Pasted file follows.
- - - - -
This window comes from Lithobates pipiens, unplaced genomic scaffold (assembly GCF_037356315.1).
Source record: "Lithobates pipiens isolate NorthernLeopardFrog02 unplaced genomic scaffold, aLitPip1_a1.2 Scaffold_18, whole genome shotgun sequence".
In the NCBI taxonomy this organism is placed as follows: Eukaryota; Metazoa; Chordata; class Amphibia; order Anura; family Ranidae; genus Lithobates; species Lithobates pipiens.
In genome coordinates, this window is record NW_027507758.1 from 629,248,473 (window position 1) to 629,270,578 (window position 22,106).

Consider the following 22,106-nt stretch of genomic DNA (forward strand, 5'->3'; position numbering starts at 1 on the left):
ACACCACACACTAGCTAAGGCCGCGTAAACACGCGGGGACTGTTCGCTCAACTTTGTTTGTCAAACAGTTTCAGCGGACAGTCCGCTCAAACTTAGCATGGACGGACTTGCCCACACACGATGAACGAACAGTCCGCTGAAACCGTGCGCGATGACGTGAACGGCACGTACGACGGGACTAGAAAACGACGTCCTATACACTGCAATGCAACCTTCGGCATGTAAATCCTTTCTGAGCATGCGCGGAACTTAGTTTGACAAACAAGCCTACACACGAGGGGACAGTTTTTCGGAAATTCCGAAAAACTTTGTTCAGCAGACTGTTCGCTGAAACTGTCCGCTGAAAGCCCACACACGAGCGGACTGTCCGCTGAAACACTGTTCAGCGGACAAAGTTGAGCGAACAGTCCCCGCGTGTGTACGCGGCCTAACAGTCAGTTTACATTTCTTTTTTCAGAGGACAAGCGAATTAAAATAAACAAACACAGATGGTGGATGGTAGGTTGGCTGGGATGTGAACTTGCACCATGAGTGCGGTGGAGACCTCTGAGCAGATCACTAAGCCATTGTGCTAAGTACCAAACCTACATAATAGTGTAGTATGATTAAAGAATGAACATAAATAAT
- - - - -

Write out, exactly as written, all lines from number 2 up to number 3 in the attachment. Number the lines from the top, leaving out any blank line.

Source record: "Lithobates pipiens isolate NorthernLeopardFrog02 unplaced genomic scaffold, aLitPip1_a1.2 Scaffold_18, whole genome shotgun sequence".
In the NCBI taxonomy this organism is placed as follows: Eukaryota; Metazoa; Chordata; class Amphibia; order Anura; family Ranidae; genus Lithobates; species Lithobates pipiens.